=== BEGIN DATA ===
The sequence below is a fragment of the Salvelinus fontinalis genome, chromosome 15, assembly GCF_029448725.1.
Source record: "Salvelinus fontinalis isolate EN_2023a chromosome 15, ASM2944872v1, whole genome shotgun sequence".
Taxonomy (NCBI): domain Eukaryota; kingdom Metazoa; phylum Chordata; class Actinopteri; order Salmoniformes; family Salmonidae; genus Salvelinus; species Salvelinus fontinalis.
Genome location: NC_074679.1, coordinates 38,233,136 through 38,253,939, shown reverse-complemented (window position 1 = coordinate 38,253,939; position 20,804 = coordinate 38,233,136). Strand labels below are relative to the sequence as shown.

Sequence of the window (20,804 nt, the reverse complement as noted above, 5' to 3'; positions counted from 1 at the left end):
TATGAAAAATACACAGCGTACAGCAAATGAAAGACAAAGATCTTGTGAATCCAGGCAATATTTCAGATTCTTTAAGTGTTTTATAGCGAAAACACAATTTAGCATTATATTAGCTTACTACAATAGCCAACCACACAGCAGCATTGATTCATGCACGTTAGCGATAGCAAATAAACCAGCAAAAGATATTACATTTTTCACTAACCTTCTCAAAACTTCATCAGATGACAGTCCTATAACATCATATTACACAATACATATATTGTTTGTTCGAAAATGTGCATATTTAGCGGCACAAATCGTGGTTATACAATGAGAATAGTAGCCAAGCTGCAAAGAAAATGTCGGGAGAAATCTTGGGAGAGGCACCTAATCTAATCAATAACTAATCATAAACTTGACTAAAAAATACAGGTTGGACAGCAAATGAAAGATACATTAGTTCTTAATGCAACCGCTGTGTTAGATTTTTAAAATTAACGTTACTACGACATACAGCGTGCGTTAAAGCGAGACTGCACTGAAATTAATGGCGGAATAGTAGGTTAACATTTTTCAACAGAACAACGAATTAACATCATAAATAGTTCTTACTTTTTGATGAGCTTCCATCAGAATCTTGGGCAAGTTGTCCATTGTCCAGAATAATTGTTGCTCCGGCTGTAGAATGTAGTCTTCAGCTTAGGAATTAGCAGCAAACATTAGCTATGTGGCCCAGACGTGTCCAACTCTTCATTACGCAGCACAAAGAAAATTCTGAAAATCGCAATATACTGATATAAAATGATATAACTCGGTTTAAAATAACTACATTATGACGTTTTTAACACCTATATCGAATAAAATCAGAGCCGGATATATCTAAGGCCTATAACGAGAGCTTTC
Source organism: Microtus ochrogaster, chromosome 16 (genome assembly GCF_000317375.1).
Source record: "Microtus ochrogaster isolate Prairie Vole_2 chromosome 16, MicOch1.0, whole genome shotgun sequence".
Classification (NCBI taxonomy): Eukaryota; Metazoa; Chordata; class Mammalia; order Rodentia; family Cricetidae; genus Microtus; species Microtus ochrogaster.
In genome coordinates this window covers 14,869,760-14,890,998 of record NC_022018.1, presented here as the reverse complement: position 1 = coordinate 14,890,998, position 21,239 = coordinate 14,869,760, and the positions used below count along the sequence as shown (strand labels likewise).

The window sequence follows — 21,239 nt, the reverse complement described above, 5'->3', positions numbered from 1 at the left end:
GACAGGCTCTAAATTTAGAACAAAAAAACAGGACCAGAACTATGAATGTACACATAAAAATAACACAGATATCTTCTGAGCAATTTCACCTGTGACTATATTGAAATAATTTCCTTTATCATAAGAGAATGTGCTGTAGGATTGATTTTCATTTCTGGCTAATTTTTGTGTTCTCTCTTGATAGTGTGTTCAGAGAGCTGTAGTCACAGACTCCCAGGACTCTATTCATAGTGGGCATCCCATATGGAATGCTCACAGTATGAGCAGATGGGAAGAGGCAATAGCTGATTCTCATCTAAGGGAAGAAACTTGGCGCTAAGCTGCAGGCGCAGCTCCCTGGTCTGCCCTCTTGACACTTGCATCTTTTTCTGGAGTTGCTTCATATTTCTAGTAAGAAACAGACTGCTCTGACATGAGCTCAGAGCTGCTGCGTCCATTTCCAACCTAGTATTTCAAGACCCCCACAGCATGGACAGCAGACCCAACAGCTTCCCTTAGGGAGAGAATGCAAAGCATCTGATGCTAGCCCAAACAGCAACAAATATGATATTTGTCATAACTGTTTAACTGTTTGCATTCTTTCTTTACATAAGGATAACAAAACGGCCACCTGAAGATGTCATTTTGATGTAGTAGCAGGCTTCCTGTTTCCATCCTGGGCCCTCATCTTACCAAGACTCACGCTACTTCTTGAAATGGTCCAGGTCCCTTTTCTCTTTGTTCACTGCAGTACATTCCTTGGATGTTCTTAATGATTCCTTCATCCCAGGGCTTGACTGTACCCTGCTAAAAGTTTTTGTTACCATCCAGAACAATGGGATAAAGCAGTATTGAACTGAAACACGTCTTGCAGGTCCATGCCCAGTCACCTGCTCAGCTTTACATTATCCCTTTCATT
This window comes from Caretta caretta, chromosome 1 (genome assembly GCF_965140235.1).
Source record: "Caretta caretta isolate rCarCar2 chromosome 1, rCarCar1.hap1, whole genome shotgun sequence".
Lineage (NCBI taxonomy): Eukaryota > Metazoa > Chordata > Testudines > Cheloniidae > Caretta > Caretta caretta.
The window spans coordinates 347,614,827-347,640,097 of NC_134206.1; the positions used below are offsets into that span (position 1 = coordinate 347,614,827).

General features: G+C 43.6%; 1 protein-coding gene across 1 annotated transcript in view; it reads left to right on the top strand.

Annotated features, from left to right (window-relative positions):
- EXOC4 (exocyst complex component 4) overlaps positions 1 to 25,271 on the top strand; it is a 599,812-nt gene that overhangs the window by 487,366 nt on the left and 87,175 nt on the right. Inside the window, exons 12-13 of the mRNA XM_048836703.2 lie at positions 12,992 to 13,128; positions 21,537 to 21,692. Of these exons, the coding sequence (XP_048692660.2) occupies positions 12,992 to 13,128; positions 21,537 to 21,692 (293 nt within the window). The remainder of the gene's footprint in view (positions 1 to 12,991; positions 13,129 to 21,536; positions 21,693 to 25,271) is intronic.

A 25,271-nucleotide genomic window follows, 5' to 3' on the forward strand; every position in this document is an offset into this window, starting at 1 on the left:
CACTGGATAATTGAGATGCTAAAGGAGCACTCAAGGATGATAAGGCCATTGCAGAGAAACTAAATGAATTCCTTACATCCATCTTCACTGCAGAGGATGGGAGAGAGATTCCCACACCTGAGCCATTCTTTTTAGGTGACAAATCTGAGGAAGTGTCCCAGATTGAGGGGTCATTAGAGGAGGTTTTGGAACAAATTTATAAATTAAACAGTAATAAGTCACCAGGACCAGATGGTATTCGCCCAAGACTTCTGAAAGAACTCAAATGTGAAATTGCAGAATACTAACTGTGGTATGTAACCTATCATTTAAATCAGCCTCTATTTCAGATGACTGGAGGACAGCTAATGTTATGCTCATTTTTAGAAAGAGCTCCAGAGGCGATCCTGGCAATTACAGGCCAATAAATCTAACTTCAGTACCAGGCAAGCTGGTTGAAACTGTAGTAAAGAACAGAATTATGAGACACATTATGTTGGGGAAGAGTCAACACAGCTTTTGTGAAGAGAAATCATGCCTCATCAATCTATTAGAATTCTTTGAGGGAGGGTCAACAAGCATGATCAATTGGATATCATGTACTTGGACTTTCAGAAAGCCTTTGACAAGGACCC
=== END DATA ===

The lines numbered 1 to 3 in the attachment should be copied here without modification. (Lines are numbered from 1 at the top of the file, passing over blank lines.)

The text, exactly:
The sequence below is a fragment of the Salvelinus fontinalis genome, chromosome 15, assembly GCF_029448725.1.
Source record: "Salvelinus fontinalis isolate EN_2023a chromosome 15, ASM2944872v1, whole genome shotgun sequence".
Taxonomy (NCBI): domain Eukaryota; kingdom Metazoa; phylum Chordata; class Actinopteri; order Salmoniformes; family Salmonidae; genus Salvelinus; species Salvelinus fontinalis.